3 Tavernise, S. (2015, November 10). Use of Long-Acting Birth Control Methods Surges Among U.S. Women. The New York Times. Retrieved from http://www.nytimes.com/2015/11/10/health/use-of-long-acting-birth-control-methods-surges-among-us-women.html?em_pos=large&emc=edit_nn_20151110&nl=morning-briefing&nlid=69730888&_r=0
4 The World Health Organization. (2015). Family Planning/Contraception. Retrieved from http://www.who.int/mediacentre/factsheets/fs351/en/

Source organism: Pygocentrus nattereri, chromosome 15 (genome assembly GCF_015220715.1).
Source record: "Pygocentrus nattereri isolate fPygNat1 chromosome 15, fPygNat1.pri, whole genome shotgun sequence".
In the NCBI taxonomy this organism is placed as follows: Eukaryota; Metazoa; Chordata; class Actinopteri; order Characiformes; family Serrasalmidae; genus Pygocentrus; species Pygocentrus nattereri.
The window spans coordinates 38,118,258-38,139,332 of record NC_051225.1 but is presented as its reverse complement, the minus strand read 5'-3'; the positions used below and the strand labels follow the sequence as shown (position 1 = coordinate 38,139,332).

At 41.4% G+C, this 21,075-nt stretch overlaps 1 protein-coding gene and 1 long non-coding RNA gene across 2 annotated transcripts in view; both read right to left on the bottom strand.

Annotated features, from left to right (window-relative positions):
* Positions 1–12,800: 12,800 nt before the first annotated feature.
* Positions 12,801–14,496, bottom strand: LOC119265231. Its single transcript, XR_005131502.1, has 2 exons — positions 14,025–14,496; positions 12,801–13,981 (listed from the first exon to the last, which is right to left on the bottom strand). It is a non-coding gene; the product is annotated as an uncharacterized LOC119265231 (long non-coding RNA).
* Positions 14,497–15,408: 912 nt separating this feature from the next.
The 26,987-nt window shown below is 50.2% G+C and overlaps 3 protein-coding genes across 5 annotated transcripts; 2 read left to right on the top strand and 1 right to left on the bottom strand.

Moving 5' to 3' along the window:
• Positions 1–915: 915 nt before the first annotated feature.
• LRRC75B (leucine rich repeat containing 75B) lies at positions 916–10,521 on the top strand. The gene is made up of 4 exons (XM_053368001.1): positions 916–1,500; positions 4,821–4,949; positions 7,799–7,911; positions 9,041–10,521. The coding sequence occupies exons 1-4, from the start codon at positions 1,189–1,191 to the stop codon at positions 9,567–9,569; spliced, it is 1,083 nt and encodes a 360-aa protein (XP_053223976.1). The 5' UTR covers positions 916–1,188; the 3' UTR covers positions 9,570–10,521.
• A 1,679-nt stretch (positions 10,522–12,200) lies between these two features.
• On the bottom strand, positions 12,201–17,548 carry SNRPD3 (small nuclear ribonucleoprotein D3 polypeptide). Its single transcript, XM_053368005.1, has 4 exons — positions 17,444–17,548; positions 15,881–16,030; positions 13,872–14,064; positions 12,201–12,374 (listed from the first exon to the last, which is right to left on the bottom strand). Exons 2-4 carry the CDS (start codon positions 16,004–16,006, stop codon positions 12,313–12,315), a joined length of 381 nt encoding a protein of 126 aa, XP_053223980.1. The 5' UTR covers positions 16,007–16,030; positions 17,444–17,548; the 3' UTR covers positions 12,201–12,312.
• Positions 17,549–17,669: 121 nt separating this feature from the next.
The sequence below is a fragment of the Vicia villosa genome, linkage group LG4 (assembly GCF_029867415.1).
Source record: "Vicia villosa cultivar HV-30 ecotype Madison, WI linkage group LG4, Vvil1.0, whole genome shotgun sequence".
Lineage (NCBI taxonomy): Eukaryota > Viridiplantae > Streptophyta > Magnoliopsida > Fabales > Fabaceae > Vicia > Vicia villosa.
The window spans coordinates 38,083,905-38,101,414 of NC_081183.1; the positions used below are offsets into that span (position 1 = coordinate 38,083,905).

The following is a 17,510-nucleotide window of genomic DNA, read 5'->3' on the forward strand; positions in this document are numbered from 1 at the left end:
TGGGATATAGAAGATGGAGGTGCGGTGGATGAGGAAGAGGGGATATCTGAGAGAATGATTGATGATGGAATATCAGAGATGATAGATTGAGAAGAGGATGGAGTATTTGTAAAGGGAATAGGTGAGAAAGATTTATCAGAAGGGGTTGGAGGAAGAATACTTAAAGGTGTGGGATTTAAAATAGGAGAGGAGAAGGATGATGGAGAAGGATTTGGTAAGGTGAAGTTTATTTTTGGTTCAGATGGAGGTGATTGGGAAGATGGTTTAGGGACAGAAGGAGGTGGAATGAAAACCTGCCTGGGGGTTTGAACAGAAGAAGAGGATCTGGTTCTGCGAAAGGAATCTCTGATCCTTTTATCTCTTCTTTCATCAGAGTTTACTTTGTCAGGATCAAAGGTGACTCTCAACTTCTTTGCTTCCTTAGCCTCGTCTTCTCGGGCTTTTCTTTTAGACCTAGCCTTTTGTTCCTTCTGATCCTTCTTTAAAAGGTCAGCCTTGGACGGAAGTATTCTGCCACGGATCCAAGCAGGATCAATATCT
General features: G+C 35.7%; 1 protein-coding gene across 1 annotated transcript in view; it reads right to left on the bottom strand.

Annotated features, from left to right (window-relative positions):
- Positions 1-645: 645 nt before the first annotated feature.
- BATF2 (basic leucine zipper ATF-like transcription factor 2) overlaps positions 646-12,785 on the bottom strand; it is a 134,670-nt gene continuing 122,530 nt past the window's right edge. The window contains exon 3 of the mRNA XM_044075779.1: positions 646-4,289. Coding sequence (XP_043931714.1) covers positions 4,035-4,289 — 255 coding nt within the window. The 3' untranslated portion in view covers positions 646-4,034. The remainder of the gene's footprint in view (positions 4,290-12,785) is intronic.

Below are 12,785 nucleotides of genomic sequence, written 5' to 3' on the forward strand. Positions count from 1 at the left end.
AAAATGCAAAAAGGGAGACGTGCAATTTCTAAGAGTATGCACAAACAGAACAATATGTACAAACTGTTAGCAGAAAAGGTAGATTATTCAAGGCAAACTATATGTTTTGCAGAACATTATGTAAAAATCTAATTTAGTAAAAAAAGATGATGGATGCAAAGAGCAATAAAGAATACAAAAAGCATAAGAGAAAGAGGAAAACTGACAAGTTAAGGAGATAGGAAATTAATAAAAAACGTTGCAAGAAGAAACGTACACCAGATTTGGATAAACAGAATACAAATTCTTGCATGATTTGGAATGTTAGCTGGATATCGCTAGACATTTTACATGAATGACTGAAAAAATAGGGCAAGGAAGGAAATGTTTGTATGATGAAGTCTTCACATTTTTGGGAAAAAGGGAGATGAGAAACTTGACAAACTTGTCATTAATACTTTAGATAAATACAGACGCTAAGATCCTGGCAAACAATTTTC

5 EngenderHealth. (2015). Advancing Family Planning. Retrieved from https://www.engenderhealth.org/our-work/family-planning/index.php
6 The National Campaign to Prevent Teen and Unplanned Pregnancy. (2014, August). Fast Facts: Teen Pregnancy in the United States. Retrieved from http://thenationalcampaign.org/sites/default/files/resource-primary-download/fast_facts_-_teen_pregnancy_in_the_united_states_aug_2014_0.pdf